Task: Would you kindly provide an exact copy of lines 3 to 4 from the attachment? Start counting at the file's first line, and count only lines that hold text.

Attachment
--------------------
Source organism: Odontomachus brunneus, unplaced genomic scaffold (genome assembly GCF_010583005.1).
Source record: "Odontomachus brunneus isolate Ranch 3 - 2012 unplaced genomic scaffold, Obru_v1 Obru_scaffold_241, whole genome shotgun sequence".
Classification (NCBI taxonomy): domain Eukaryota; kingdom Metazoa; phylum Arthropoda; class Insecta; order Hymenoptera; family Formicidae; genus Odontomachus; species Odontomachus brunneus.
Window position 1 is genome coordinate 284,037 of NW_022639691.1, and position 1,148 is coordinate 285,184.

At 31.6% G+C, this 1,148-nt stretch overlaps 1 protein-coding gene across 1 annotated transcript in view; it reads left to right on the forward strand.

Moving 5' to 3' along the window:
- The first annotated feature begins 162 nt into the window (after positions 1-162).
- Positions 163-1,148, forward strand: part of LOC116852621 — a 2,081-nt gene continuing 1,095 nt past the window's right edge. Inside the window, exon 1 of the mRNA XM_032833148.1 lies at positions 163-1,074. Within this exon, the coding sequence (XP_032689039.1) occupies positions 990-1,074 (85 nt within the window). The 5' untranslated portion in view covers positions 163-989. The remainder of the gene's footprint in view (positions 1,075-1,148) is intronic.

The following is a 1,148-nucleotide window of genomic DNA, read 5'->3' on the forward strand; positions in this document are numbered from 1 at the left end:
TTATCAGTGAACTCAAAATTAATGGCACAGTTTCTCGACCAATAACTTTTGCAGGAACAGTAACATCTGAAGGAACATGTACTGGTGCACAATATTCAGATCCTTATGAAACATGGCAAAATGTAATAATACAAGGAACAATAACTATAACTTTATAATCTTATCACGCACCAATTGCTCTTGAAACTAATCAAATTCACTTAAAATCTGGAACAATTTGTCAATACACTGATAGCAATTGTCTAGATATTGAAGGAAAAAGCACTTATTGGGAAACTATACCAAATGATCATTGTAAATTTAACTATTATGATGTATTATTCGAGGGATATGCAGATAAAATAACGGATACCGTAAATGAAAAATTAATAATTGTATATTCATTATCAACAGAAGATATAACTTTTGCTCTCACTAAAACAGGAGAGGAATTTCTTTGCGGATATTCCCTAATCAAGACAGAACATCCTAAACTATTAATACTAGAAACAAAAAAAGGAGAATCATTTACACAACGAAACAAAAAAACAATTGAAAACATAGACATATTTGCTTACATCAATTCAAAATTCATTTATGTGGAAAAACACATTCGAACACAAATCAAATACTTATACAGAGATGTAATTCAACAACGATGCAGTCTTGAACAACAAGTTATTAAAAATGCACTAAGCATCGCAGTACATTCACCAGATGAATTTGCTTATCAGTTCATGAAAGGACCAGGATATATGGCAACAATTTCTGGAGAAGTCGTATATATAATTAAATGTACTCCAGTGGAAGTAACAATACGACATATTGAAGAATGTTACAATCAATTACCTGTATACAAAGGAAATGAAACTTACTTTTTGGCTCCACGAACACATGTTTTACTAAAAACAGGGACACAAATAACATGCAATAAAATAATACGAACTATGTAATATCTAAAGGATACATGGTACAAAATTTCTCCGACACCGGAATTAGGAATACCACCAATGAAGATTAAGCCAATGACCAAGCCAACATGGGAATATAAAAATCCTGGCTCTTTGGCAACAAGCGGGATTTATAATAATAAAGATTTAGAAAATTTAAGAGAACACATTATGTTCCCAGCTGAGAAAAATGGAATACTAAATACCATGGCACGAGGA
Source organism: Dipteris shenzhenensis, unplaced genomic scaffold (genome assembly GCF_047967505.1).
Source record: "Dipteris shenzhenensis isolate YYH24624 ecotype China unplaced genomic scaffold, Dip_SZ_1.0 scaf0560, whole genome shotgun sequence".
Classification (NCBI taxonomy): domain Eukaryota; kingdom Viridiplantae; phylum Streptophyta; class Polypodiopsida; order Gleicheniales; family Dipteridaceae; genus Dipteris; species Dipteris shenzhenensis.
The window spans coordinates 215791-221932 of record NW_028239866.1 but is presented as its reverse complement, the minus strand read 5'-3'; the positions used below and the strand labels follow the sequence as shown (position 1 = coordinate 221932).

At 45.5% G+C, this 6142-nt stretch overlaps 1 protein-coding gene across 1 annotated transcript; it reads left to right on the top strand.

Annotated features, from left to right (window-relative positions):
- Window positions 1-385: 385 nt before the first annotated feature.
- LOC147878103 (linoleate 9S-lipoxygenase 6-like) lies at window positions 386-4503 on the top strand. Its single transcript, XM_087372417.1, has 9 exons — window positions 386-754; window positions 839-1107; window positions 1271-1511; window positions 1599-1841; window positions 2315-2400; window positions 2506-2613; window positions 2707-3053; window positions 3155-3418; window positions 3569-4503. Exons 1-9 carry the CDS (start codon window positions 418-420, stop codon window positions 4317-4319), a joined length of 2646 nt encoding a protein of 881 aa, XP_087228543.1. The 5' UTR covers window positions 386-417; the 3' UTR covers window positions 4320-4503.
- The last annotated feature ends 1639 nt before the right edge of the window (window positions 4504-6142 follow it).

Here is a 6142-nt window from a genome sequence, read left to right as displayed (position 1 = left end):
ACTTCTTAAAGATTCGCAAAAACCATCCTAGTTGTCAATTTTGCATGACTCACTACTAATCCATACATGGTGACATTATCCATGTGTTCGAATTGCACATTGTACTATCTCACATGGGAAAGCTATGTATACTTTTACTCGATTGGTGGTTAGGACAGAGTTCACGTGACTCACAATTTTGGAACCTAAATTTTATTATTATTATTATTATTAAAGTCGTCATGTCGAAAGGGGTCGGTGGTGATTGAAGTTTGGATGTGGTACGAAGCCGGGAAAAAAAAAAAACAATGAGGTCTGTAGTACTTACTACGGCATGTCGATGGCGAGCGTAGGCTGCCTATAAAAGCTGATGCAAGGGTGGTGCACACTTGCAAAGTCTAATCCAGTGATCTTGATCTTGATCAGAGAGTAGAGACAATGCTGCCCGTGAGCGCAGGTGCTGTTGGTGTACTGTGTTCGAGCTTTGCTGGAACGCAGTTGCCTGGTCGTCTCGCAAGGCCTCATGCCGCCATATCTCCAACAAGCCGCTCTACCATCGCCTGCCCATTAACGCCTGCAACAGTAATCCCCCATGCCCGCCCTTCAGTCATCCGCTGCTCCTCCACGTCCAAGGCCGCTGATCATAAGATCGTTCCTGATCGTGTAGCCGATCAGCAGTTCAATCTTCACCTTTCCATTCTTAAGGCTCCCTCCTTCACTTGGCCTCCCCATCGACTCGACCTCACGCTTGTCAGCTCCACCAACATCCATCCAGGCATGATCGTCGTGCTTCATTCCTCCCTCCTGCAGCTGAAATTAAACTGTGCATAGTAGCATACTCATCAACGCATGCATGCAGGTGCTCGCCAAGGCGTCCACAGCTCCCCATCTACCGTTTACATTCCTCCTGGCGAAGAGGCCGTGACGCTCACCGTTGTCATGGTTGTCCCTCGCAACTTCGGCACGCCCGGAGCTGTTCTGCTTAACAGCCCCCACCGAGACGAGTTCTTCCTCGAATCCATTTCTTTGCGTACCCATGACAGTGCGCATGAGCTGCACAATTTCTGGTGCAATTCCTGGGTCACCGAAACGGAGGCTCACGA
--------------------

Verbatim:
Classification (NCBI taxonomy): domain Eukaryota; kingdom Metazoa; phylum Arthropoda; class Insecta; order Hymenoptera; family Formicidae; genus Odontomachus; species Odontomachus brunneus.
Window position 1 is genome coordinate 284,037 of NW_022639691.1, and position 1,148 is coordinate 285,184.